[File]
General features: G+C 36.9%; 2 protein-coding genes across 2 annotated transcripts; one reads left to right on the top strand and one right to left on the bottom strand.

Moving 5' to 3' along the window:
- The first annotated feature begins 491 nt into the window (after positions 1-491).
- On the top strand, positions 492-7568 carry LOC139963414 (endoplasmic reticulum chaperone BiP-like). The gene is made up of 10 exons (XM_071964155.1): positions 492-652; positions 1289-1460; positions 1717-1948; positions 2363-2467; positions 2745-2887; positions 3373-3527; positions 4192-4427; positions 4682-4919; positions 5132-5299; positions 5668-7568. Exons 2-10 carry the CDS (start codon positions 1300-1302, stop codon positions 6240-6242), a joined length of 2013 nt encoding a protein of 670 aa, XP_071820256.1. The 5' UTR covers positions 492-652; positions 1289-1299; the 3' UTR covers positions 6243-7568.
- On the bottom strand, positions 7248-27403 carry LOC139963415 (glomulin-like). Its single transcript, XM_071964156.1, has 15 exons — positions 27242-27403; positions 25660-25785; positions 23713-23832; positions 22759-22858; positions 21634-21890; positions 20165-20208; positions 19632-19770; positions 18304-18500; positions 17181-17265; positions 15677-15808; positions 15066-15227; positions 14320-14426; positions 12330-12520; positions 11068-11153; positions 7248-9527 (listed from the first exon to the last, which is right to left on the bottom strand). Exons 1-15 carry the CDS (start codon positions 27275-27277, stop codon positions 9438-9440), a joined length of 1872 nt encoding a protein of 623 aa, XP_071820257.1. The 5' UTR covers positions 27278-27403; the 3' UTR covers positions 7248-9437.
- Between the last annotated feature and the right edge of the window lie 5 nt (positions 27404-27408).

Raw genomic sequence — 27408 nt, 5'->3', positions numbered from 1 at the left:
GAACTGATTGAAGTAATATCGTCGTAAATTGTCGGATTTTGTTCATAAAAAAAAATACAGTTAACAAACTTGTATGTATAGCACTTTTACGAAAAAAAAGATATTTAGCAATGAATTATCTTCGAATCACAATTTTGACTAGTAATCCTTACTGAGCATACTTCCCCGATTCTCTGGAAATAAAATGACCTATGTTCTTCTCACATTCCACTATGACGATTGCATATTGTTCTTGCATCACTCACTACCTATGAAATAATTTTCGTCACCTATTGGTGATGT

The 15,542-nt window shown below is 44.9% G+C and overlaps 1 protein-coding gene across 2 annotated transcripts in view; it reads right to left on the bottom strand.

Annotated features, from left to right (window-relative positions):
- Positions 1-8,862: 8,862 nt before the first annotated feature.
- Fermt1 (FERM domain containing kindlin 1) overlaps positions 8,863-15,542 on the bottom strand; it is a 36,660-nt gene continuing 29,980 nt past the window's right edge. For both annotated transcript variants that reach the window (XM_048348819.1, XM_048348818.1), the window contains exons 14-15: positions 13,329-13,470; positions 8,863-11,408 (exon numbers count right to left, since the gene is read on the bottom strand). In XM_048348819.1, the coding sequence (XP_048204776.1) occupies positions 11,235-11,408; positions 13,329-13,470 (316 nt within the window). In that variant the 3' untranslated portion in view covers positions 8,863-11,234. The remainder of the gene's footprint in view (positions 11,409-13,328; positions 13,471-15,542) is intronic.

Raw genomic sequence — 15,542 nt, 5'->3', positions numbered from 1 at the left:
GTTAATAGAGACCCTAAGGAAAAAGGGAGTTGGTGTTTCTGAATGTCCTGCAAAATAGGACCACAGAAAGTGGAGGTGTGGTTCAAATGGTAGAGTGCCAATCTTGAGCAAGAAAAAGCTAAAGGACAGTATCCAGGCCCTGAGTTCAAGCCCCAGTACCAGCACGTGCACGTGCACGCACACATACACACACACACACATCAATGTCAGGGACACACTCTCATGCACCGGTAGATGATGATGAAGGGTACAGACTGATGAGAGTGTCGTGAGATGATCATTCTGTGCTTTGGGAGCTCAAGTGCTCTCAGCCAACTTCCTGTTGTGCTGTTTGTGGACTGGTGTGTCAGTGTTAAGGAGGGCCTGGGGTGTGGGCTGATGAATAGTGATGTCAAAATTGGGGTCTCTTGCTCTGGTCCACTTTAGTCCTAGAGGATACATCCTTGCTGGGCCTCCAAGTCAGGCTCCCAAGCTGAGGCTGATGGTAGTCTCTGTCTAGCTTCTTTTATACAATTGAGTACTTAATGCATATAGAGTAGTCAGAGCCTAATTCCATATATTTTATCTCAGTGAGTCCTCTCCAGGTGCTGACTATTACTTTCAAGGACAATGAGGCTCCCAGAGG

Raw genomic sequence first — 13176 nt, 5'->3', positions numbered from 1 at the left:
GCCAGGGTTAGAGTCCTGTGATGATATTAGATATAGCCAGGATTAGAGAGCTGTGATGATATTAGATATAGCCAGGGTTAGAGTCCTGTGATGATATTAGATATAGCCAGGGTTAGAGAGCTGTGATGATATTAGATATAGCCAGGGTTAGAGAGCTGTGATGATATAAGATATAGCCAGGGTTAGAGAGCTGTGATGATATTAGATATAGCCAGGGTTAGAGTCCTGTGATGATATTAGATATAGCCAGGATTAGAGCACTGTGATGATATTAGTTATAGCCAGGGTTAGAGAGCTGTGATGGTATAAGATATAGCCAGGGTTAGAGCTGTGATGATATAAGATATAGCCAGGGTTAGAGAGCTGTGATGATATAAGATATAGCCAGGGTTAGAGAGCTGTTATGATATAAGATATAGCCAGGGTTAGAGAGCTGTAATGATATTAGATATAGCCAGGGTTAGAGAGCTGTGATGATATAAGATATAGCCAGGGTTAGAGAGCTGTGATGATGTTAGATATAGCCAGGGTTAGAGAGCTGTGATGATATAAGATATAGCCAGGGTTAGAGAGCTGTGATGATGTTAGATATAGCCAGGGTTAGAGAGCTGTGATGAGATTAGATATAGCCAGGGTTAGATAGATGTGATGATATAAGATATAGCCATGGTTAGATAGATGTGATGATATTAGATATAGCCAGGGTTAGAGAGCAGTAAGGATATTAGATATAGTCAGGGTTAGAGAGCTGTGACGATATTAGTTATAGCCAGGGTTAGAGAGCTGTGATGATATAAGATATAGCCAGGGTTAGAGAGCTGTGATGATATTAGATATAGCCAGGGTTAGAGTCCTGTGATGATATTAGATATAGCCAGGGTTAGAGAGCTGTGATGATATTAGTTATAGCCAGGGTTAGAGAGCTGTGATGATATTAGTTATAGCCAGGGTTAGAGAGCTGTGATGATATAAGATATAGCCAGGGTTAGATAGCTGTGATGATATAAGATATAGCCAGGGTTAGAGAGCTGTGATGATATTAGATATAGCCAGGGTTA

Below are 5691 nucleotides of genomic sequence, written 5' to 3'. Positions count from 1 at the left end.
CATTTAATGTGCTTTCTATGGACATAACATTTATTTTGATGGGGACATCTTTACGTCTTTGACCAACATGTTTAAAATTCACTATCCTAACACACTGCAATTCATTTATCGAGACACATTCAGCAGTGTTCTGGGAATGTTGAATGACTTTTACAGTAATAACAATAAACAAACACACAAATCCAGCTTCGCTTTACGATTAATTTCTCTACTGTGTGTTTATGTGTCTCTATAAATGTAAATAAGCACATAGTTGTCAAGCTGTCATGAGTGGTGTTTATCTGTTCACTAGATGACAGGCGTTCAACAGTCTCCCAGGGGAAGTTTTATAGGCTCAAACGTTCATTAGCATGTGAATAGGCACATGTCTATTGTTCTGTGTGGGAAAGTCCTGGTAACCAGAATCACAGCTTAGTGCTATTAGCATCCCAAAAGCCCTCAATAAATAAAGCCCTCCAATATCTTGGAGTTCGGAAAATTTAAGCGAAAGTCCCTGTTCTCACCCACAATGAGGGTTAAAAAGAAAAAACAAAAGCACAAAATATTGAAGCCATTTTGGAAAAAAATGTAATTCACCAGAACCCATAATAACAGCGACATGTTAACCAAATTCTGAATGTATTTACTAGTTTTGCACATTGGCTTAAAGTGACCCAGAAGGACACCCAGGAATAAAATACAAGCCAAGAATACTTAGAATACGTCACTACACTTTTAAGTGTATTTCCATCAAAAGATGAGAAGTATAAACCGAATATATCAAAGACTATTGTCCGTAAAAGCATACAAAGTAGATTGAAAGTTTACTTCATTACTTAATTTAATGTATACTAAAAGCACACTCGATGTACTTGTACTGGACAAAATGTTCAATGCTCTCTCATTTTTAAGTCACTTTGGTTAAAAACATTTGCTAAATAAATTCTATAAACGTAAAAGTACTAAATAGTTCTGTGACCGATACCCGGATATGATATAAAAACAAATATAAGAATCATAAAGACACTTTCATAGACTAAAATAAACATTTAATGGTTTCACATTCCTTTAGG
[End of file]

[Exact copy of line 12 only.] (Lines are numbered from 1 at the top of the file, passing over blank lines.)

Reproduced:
- Fermt1 (FERM domain containing kindlin 1) overlaps positions 8,863-15,542 on the bottom strand; it is a 36,660-nt gene continuing 29,980 nt past the window's right edge. For both annotated transcript variants that reach the window (XM_048348819.1, XM_048348818.1), the window contains exons 14-15: positions 13,329-13,470; positions 8,863-11,408 (exon numbers count right to left, since the gene is read on the bottom strand). In XM_048348819.1, the coding sequence (XP_048204776.1) occupies positions 11,235-11,408; positions 13,329-13,470 (316 nt within the window). In that variant the 3' untranslated portion in view covers positions 8,863-11,234. The remainder of the gene's footprint in view (positions 11,409-13,328; positions 13,471-15,542) is intronic.